Listed below are a few general things to know:

  1. Obtaining the application. Applications are typically found on a city website. In cities that do not have a website, you may need to go in to the local office to retrieve the application. Sometimes, cities will offer appointment times to discuss plans before the application is submitted to help you determine the success of your home project.
  2. Submitting the application. Each city will be different, however, common methods of applying are by mail, by email, and by hand delivery.
  3. Paying the fee. A fee is charged when the application for a permit is submitted. The cost is determined based on the valuation of the project. For example, the permit for a project to build a fence will cost less than the permit for a new construction of an entire home.
  4. Waiting for approval. There is usually a waiting period for an application to be processed and approved. Waiting a few weeks to a few months is common, but be aware of delays. It is best to get an estimated time from the permit office.
  5. The final inspection. After the permit has been approved, work can begin. Once the work has been completed, there is typically an inspection to make sure that the project is completed to code. Any corrections are noted to either the homeowner or the contractor who completed the work. Once all corrections are made, then the project is completely cleared.

How Long Do Fireplace Permits Take To Process?

Permits can take up to several months to even longer than a year to process. In cities that process many permit applications, there can be a backlog in the system, thereby slowing down the process for everyone. Some areas that either has higher staffing or a smaller population may offer a shorter waiting period.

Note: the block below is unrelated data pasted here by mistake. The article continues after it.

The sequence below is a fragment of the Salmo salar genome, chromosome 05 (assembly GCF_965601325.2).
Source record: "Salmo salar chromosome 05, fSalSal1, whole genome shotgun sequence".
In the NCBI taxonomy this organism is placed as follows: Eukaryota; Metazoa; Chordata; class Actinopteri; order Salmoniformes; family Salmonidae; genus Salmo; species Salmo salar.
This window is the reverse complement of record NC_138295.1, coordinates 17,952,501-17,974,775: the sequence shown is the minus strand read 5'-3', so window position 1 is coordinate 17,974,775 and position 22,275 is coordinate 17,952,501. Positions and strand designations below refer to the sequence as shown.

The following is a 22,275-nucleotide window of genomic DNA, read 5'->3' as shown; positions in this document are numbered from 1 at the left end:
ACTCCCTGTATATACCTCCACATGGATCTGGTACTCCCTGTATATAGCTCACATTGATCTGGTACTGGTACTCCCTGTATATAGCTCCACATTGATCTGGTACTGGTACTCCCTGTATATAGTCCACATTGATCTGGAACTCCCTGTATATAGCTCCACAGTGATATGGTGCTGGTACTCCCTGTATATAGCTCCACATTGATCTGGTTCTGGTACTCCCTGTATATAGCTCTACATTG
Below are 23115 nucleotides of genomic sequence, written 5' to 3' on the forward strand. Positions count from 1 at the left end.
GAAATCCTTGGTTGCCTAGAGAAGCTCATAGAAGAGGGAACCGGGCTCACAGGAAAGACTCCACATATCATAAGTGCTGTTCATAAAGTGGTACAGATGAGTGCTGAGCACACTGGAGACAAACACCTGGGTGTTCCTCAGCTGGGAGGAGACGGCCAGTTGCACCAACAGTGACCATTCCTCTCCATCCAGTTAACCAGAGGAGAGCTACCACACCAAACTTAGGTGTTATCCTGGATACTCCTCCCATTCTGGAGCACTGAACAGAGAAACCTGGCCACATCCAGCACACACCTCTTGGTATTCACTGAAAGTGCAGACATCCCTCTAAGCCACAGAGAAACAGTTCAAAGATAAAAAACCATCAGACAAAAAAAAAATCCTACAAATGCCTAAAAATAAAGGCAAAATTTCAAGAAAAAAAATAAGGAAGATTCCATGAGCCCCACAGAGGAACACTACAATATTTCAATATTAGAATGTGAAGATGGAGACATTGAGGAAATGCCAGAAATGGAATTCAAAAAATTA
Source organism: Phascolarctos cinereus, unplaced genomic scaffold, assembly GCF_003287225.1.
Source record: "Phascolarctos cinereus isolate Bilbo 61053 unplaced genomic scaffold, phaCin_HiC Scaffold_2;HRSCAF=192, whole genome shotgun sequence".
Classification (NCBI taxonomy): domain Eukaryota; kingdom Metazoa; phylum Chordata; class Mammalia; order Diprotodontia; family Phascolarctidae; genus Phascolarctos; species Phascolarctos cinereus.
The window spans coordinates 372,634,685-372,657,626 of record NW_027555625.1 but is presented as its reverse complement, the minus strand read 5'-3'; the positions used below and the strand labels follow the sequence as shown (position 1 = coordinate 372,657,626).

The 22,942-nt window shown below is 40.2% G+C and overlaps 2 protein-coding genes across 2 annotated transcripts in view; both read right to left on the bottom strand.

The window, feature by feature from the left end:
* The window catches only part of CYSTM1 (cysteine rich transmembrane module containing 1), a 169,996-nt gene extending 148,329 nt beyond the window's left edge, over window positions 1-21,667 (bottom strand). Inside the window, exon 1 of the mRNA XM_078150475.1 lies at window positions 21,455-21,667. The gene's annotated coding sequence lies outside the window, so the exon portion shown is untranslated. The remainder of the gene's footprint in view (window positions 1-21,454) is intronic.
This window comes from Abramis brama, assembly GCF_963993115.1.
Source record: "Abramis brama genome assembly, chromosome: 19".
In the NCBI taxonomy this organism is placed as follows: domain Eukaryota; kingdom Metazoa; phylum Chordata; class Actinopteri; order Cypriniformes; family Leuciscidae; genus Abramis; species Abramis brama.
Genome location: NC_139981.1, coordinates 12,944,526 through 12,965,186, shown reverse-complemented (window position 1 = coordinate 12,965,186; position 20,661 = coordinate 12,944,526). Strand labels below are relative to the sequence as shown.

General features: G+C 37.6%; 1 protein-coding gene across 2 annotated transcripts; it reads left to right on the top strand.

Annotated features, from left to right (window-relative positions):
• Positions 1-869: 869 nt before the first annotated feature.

The process to approve a permit is usually faster for a residential permit than for a commercial permit, and the smaller projects are usually processed faster. Don’t be scared off by the waiting timeline; some areas have a very short waiting period. It’s best to ask your local city office for their estimate on the waiting period.

Can You Install A Fireplace By Yourself?

A fireplace can be installed by a homeowner so long as the correct permits are received and processed. There are penalties for skipping the permit process, leading to many painful complications for a homeowner. These include but are not limited to fines and tearing down/reconstructing the fireplace.

To install a fireplace by yourself, a homeowner should follow these steps:

  1. Choose fireplace type: wood burning, gas, or wood or pellet stove
  2. Map out design and determine the cost
  3. Seek professional advice to determine if there might be any complications to the project. For example, there could be hidden costs associated with altering a load bearing wall, changing the ceiling, or ensuring the chimney is not too close to utility pipes and wires.
  4. Retrieve proper permits
  5. Begin construction
  6. Complete inspection

Dan Westfield

Hi everyone! My name is Dan and I currently have two fireplaces, a wood-burning and a gas one. I cannot live without them and love to share my passion with you all!